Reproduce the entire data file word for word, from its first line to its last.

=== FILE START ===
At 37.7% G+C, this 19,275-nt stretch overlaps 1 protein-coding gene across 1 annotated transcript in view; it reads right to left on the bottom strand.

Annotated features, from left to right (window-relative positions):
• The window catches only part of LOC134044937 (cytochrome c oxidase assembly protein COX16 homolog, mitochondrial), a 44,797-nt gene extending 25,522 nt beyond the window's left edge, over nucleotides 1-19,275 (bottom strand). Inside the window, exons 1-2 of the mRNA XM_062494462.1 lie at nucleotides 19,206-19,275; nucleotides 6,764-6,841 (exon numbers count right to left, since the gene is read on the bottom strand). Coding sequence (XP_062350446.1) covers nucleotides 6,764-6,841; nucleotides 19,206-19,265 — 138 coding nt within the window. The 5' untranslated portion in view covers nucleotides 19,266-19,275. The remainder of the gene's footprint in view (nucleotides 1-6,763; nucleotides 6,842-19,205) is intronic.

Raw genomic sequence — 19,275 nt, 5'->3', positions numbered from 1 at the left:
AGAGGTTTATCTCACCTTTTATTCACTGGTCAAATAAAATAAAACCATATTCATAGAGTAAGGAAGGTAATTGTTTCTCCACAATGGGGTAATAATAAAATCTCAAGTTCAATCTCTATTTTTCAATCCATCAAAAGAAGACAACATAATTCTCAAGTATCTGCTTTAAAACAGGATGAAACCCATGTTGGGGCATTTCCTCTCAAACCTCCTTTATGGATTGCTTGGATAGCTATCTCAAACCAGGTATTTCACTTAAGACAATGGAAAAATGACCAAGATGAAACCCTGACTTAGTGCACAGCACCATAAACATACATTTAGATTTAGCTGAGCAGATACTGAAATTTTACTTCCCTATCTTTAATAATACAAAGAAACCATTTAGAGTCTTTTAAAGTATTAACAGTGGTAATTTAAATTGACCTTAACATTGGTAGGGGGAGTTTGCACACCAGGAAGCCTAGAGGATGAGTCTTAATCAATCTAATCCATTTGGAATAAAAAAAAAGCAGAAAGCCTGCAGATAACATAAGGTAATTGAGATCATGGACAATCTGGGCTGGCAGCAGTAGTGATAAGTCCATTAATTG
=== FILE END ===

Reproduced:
At 37.7% G+C, this 19,275-nt stretch overlaps 1 protein-coding gene across 1 annotated transcript in view; it reads right to left on the bottom strand.

Annotated features, from left to right (window-relative positions):
• The window catches only part of LOC134044937 (cytochrome c oxidase assembly protein COX16 homolog, mitochondrial), a 44,797-nt gene extending 25,522 nt beyond the window's left edge, over nucleotides 1-19,275 (bottom strand). Inside the window, exons 1-2 of the mRNA XM_062494462.1 lie at nucleotides 19,206-19,275; nucleotides 6,764-6,841 (exon numbers count right to left, since the gene is read on the bottom strand). Coding sequence (XP_062350446.1) covers nucleotides 6,764-6,841; nucleotides 19,206-19,265 — 138 coding nt within the window. The 5' untranslated portion in view covers nucleotides 19,266-19,275. The remainder of the gene's footprint in view (nucleotides 1-6,763; nucleotides 6,842-19,205) is intronic.

Raw genomic sequence — 19,275 nt, 5'->3', positions numbered from 1 at the left:
AGAGGTTTATCTCACCTTTTATTCACTGGTCAAATAAAATAAAACCATATTCATAGAGTAAGGAAGGTAATTGTTTCTCCACAATGGGGTAATAATAAAATCTCAAGTTCAATCTCTATTTTTCAATCCATCAAAAGAAGACAACATAATTCTCAAGTATCTGCTTTAAAACAGGATGAAACCCATGTTGGGGCATTTCCTCTCAAACCTCCTTTATGGATTGCTTGGATAGCTATCTCAAACCAGGTATTTCACTTAAGACAATGGAAAAATGACCAAGATGAAACCCTGACTTAGTGCACAGCACCATAAACATACATTTAGATTTAGCTGAGCAGATACTGAAATTTTACTTCCCTATCTTTAATAATACAAAGAAACCATTTAGAGTCTTTTAAAGTATTAACAGTGGTAATTTAAATTGACCTTAACATTGGTAGGGGGAGTTTGCACACCAGGAAGCCTAGAGGATGAGTCTTAATCAATCTAATCCATTTGGAATAAAAAAAAAGCAGAAAGCCTGCAGATAACATAAGGTAATTGAGATCATGGACAATCTGGGCTGGCAGCAGTAGTGATAAGTCCATTAATTG